Is gene therapy a permanent cure?

Gene therapy offers the possibility of a permanent cure for any of the more than 10,000 human diseases caused by a defect in a single gene. Among these diseases, the hemophilias represent an ideal target, and studies in both animals and humans have provided evidence that a permanent cure for hemophilia is within reach.

What are the two main types of gene therapy?

There are two types of gene therapy treatment: Somatic cell gene therapy and germline therapy.

Who was the first gene therapy patient?

In 1990, 4-year-old Ashanthi de Silva became the first gene therapy success story. She was born with a severe combined immunodeficiency (SCID) due to lack of the enzyme adenosine deaminase (ADA). Without ADA, her T cells died off, leaving her unable to fight infections.

What was the first gene therapy?

On September 14, 1990, W. French Anderson and his colleagues at the NIH performed the first approved gene therapy procedure on a four-year-old girl born with severe combined immunodeficiency (SCID) (Anderson, 1990).

Has gene therapy cured anyone?

Gene-fixing treatments have now cured a number of patients with cancer and rare diseases. It was a notable year for gene therapy. The first such treatments in the U.S. came to market this year after winning approval from the Food and Drug Administration.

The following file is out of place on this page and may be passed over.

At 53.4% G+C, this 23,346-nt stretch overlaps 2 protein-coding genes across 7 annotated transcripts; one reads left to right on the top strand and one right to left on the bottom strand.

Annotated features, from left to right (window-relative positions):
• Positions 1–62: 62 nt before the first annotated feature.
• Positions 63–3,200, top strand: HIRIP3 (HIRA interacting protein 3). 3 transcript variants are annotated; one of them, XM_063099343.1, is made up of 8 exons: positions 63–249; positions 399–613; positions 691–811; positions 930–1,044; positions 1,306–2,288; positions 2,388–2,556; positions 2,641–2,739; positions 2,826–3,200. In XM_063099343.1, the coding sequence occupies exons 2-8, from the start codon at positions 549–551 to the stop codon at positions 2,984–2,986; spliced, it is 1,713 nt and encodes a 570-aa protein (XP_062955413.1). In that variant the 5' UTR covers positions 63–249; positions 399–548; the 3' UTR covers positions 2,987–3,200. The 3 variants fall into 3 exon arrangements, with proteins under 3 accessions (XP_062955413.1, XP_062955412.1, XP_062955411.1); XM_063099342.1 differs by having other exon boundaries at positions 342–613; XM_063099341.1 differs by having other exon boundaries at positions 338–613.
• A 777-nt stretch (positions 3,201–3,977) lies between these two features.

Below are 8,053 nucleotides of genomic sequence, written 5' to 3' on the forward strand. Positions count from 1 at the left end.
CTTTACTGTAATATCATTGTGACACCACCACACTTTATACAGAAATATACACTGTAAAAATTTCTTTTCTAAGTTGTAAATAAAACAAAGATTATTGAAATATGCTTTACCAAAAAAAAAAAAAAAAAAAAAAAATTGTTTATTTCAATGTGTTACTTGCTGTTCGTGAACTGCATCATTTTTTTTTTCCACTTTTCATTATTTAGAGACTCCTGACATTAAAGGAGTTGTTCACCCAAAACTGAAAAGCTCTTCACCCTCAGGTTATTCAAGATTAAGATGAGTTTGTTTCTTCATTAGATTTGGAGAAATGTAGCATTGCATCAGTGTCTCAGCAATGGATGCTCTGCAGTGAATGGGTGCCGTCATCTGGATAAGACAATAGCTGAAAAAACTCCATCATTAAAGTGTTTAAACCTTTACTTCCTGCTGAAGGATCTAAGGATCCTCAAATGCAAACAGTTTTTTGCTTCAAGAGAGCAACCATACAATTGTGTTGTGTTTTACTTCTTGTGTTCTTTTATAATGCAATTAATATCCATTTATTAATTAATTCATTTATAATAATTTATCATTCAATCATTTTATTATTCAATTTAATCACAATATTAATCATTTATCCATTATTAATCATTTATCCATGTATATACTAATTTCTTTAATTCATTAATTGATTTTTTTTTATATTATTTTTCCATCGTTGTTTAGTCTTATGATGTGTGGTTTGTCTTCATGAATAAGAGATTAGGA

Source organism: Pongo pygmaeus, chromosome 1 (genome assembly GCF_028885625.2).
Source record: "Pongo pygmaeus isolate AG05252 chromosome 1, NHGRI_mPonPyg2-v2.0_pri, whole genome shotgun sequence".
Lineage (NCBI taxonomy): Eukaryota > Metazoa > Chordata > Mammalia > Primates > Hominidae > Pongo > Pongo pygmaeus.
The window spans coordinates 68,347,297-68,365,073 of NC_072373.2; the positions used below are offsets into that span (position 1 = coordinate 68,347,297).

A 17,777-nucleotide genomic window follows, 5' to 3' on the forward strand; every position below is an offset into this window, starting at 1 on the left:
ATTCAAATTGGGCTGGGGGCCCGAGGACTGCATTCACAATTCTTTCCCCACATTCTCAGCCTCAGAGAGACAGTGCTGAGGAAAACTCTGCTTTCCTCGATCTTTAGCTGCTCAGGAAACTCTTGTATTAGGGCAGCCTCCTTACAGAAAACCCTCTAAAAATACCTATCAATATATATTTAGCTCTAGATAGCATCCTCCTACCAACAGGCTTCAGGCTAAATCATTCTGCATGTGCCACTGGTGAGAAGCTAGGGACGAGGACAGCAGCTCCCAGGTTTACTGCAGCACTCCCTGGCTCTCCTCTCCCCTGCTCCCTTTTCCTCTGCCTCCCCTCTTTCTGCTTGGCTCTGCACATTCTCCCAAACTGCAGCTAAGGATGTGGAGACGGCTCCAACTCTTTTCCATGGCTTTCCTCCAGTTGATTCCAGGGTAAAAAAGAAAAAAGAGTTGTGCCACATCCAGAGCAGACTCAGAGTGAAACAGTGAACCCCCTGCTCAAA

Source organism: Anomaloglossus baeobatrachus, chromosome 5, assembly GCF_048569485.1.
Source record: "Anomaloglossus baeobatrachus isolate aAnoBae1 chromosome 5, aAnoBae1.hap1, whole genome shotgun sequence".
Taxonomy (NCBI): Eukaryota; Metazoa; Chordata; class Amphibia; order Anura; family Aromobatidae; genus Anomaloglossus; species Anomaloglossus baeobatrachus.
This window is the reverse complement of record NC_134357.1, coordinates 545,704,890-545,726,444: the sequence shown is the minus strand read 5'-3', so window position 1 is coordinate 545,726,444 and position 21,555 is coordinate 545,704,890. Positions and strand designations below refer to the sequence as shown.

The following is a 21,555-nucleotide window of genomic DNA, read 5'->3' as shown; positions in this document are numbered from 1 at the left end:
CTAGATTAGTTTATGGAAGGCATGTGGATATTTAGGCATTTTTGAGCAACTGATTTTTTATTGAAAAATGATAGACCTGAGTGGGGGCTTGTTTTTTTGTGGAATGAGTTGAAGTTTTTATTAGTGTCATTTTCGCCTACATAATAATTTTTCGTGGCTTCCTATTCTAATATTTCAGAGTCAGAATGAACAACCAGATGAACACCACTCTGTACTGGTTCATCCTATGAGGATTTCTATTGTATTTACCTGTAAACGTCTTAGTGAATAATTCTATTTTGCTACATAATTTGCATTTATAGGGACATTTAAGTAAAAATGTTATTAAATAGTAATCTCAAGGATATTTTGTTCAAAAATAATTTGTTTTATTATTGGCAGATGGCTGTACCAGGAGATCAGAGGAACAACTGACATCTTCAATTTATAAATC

What are the disadvantages of gene therapy?


  • Expensive. Gene therapy can be extremely pricey, making it inaccessible for some people.
  • Experimental. Gene therapy is relatively new and there’s still a lot about it that we don’t know.
  • Potentially dangerous.
  • Ethical issues.
  • May cause infection.

What does gene therapy cost?

A one-time treatment of the life-saving drug for a young child costs US$2.1 million. While Zolgensma’s exorbitant price is an outlier today, by the end of the decade there’ll be dozens of cell and gene therapies, costing hundreds of thousands to millions of dollars for a single dose.

Who is a good candidate for gene therapy?

Gene therapy is particularly attractive for diseases that currently do not have satisfactory treatment options and probably easier for monogenic disorders than for complex diseases. Cystic fibrosis (CF) fulfills these criteria and is therefore a good candidate for gene therapy-based treatment.